5. ^ Horikawa S, Takai T, Toyosato M, Takahashi H, Noda M, Kakidani H, et al. (December 1983). "Isolation and structural organization of the human preproenkephalin B gene". Nature. 306 (5943): 611–4. doi:10.1038/306611a0. PMID 6316163. 
  6. ^ Stefano GB, Ptáček R, Kuželová H, Kream RM (2012). "Endogenous morphine: up-to-date review 2011" (PDF). Folia Biol. (Praha). 58 (2): 49–56. PMID 22578954. Positive evolutionary pressure has apparently preserved the ability to synthesize chemically authentic morphine, albeit in homeopathic concentrations, throughout animal phyla. ... The apparently serendipitous finding of an opiate alkaloid-sensitive, opioid peptide-insensitive, µ3 opiate receptor subtype expressed by invertebrate immunocytes, human blood monocytes, macrophage cell lines, and human blood granulocytes provided compelling validating evidence for an autonomous role of endogenous morphine as a biologically important cellular signalling molecule (Stefano et al., 1993; Cruciani et al., 1994; Stefano and Scharrer, 1994; Makman et al., 1995). ... Human white blood cells have the ability to make and release morphine 
  7. ^ a b "μ receptor". IUPHAR/BPS Guide to PHARMACOLOGY. International Union of Basic and Clinical Pharmacology. 15 March 2017. Retrieved 28 December 2017. Comments: β-Endorphin is the highest potency endogenous ligand ... Morphine occurs endogenously [117].. ...
    Principal endogenous agonists (Human)
    β-endorphin (POMC, P01189), [Met]enkephalin (PENK, P01210), [Leu]enkephalin (PENK, P01210)
     
  8. ^ a b c d e f g h i j k l m n Li Y, Lefever MR, Muthu D, Bidlack JM, Bilsky EJ, Polt R (February 2012). "Opioid glycopeptide analgesics derived from endogenous enkephalins and endorphins". Future Medicinal Chemistry. 4 (2): 205–226. doi:10.4155/fmc.11.195. PMC 3306179 . PMID 22300099. Table 1: Endogenous opioid peptides 
  9. ^ a b c d e f g h i Toll L, Caló G, Cox BM, Chavkin C, Christie MJ, Civelli O, Connor M, Devi LA, Evans C, Henderson G, Höllt V, Kieffer B, Kitchen I, Kreek MJ, Liu-Chen LY, Meunier JC, Portoghese PS, Shippenberg TS, Simon EJ, Traynor JR, Ueda H, Wong YH (10 August 2015). "Opioid receptors: Introduction". IUPHAR/BPS Guide to PHARMACOLOGY. International Union of Basic and Clinical Pharmacology. Retrieved 20 October 2017. 
  10. ^ a b c "δ receptor". IUPHAR/BPS Guide to PHARMACOLOGY. International Union of Basic and Clinical Pharmacology. 15 May 2017. Retrieved 28 December 2017. Principal endogenous agonists (Human)
    β-endorphin (POMC, P01189), [Leu]enkephalin (PENK, P01210), [Met]enkephalin (PENK, P01210)
     
  11. ^ a b "κ receptor". IUPHAR/BPS Guide to PHARMACOLOGY. International Union of Basic and Clinical Pharmacology. 21 February 2017. Retrieved 28 December 2017. Comments: Dynorphin A and big dynorphin are the highest potency endogenous ligands ...
    Principal endogenous agonists (Human)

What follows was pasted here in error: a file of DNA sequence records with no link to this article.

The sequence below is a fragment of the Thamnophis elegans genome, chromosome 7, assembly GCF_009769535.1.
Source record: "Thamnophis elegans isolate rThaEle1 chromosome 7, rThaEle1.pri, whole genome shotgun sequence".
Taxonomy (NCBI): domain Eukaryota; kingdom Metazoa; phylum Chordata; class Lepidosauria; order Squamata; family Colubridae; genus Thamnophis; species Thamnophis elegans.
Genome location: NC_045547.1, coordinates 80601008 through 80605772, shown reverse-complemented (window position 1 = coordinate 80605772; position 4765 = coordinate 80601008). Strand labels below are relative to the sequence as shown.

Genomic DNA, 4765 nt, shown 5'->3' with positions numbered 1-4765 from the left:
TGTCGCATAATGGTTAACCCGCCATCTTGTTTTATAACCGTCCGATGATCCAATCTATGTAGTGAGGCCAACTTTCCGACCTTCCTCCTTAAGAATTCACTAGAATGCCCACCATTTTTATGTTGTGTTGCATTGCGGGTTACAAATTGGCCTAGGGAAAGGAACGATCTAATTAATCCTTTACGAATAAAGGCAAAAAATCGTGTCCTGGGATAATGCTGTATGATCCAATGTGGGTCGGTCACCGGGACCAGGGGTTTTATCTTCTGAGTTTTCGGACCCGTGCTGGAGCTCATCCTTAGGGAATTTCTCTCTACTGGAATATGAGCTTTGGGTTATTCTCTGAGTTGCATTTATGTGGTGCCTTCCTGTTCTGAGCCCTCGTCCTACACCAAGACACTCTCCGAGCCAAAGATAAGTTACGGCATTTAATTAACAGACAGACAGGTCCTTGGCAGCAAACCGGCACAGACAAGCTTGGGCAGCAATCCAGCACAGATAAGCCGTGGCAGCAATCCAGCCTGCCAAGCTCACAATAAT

big dynorphin (PDYN, P01213), dynorphin A (PDYN, P01213)
     
  12. ^ "Dynorphin A 1–8". HMDB Version 4.0. Human Metabolome Database. 27 September 2017. Retrieved 20 October 2017. Dynorphin A (1–8) is a fraction of Dynorphin A with only Tyr-Gly-Gly-Phe-Leu-Arg-Arg-Ile peptide chain. 
  13. ^ "Dynorphin A-(1–8): Biological activity". IUPHAR/BPS Guide to PHARMACOLOGY. International Union of Basic and Clinical Pharmacology. Retrieved 20 October 2017. 
  14. ^ "Big dynorphin: Biological activity". IUPHAR/BPS Guide to PHARMACOLOGY. International Union of Basic and Clinical Pharmacology. Retrieved 20 October 2017. Principal endogenous agonists at κ receptor 
  15. ^ "Big dynorphin: Structure – Peptide Sequence". IUPHAR/BPS Guide to PHARMACOLOGY. International Union of Basic and Clinical Pharmacology. Retrieved 20 October 2017. Peptide sequence
    YGGFLRRIRPKLKWDNQKRYGGFLRRQFKVVT
     
  16. ^ Schwarzer C (September 2009). "30 years of dynorphins—new insights on their functions in neuropsychiatric diseases". Pharmacology & Therapeutics. 123 (3): 353–370. doi:10.1016/j.pharmthera.2009.05.006. PMC 2872771 . PMID 19481570. 
  17. ^ "Dynorphin B (1-29)". PubChem Compound. United States National Library of Medicine – National Center for Biotechnology Information. 23 December 2017. Retrieved 28 December 2017. 
  18. ^ Suda M, Nakao K, Yoshimasa T, Sakamoto M, Morii N, Ikeda Y, Yanaihara C, Yanaihara N, Numa S, Imura H (September 1984). "Human leumorphin is a potent, kappa opioid receptor agonist". Neuroscience Letters. 50 (1–3): 49–52. doi:10.1016/0304-3940(84)90460-9. PMID 6149506. 
  19. ^ Inenaga K, Nagatomo T, Nakao K, Yanaihara N, Yamashita H (January 1994). "Kappa-selective agonists decrease postsynaptic potentials and calcium components of action potentials in the supraoptic nucleus of rat hypothalamus in vitro". Neuroscience. 58 (2): 331–340. doi:10.1016/0306-4522(94)90039-6. PMID 7908725. 
  20. ^ "NOP receptor". IUPHAR/BPS Guide to PHARMACOLOGY. International Union of Basic and Clinical Pharmacology. 18 August 2017. Retrieved 28 December 2017. Natural/Endogenous Ligands
    nociceptin/orphanin FQ
     

External linksEdit

This article incorporates text from the public domain Pfam and InterPro IPR006024